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'Children of God' Confronts Homophobia in the Caribbean

Monday, June 07, 2010

Bahamian filmmaker Kareem Mortimer is the first to admit that he is taking a big risk with his debut feature film, Children of God. The  story of two young men falling in love puts the spotlight on homophobia in Caribbean society.

The film is screening in New York as part of a new collaboration between Harlem Stage and the NewFest New York City GLBT film festival

Brokeback Mountain was banned in the Bahamas,” Mortimer said.  “So, to see two men kissing on the screen can be challenging for a Caribbean audience.”

The film tells the story of Jonny, a depressed, white artist who travels to the island of Eleuthera and begins a secret affair with Romeo, a black musician.  Lena, the wife of a conservative Nassau preacher -- who is not who he says he is --  has also traveled to the island to galvanize the population against gay rights.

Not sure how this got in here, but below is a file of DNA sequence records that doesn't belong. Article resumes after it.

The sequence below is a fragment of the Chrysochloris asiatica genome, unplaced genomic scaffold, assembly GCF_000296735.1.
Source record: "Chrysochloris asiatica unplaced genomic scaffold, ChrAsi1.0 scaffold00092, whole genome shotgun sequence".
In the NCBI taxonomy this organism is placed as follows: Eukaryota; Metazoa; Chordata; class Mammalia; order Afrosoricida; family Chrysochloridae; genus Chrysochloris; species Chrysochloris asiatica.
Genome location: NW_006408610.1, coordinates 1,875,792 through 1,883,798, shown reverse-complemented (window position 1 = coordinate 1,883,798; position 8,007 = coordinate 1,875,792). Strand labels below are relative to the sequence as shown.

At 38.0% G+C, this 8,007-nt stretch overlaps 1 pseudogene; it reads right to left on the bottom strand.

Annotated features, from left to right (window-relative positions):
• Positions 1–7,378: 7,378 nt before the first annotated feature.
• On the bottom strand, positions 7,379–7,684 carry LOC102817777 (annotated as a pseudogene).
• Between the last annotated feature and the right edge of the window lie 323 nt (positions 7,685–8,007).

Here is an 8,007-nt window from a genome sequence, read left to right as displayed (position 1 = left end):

“I think the Bahamas is a microcosm for what happens in the larger world, it’s just more intense and smaller,” Mortimer said, adding that he does not think that Caribbean people are intrinsically homophobic.  Instead, he thinks much of the hostility can be blamed on pop culture imports, like the popular reggae dancehall song “Boom Bye Bye,” which advocates for the murder of gay men and women, and the influence of some “outlandish” religious groups who use anti-gay rhetoric.  

A Bahamian who still lives on the island, Mortimer says that his perspective as an insider lends an important honesty to the film.  

“The Bahamas is a wonderful place.  It’s beautiful, and the people are really nice and generous – it is just this one issue that we have a problem with.  It’s one thing that is a stain on who we are.”

Mortimer says that the film has been warmly received in the Bahamas, playing three times at last year’s Bahamas International Film Festival to a packed house. 

“Nobody would ever think a movie that deals with gay themes would come out of the Caribbean,” Mortimer says.  “But it did.”

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